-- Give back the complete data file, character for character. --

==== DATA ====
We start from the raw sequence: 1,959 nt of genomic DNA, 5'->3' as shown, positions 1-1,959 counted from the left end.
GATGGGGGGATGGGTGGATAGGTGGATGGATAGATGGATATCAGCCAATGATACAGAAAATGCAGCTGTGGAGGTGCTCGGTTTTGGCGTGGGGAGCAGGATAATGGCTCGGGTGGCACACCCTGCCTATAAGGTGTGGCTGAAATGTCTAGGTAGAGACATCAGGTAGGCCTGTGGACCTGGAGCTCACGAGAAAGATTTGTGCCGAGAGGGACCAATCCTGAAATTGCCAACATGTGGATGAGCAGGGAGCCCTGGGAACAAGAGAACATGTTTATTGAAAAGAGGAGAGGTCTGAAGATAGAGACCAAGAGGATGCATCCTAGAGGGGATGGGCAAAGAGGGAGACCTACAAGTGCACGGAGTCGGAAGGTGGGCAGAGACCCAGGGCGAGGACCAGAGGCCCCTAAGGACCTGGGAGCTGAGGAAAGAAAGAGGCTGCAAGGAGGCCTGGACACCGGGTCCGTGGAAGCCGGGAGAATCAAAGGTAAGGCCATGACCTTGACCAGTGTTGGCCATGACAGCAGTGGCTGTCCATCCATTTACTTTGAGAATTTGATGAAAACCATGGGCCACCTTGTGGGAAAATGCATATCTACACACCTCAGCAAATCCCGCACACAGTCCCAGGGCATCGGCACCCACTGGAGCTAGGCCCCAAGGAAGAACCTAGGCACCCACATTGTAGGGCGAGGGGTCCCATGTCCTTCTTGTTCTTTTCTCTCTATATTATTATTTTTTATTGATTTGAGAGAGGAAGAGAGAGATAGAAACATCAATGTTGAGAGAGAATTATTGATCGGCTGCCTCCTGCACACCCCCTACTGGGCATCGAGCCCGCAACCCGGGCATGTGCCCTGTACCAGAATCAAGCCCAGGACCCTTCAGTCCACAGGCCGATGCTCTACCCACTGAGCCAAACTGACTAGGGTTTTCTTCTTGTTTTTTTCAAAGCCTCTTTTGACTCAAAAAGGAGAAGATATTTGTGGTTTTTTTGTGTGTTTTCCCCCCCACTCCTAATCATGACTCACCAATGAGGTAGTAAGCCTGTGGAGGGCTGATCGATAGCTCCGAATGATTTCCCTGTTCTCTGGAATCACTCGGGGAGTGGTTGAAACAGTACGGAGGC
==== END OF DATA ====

We start from the raw sequence: 1,959 nt of genomic DNA, 5'->3' as shown, positions 1-1,959 counted from the left end.
GATGGGGGGATGGGTGGATAGGTGGATGGATAGATGGATATCAGCCAATGATACAGAAAATGCAGCTGTGGAGGTGCTCGGTTTTGGCGTGGGGAGCAGGATAATGGCTCGGGTGGCACACCCTGCCTATAAGGTGTGGCTGAAATGTCTAGGTAGAGACATCAGGTAGGCCTGTGGACCTGGAGCTCACGAGAAAGATTTGTGCCGAGAGGGACCAATCCTGAAATTGCCAACATGTGGATGAGCAGGGAGCCCTGGGAACAAGAGAACATGTTTATTGAAAAGAGGAGAGGTCTGAAGATAGAGACCAAGAGGATGCATCCTAGAGGGGATGGGCAAAGAGGGAGACCTACAAGTGCACGGAGTCGGAAGGTGGGCAGAGACCCAGGGCGAGGACCAGAGGCCCCTAAGGACCTGGGAGCTGAGGAAAGAAAGAGGCTGCAAGGAGGCCTGGACACCGGGTCCGTGGAAGCCGGGAGAATCAAAGGTAAGGCCATGACCTTGACCAGTGTTGGCCATGACAGCAGTGGCTGTCCATCCATTTACTTTGAGAATTTGATGAAAACCATGGGCCACCTTGTGGGAAAATGCATATCTACACACCTCAGCAAATCCCGCACACAGTCCCAGGGCATCGGCACCCACTGGAGCTAGGCCCCAAGGAAGAACCTAGGCACCCACATTGTAGGGCGAGGGGTCCCATGTCCTTCTTGTTCTTTTCTCTCTATATTATTATTTTTTATTGATTTGAGAGAGGAAGAGAGAGATAGAAACATCAATGTTGAGAGAGAATTATTGATCGGCTGCCTCCTGCACACCCCCTACTGGGCATCGAGCCCGCAACCCGGGCATGTGCCCTGTACCAGAATCAAGCCCAGGACCCTTCAGTCCACAGGCCGATGCTCTACCCACTGAGCCAAACTGACTAGGGTTTTCTTCTTGTTTTTTTCAAAGCCTCTTTTGACTCAAAAAGGAGAAGATATTTGTGGTTTTTTTGTGTGTTTTCCCCCCCACTCCTAATCATGACTCACCAATGAGGTAGTAAGCCTGTGGAGGGCTGATCGATAGCTCCGAATGATTTCCCTGTTCTCTGGAATCACTCGGGGAGTGGTTGAAACAGTACGGAGGC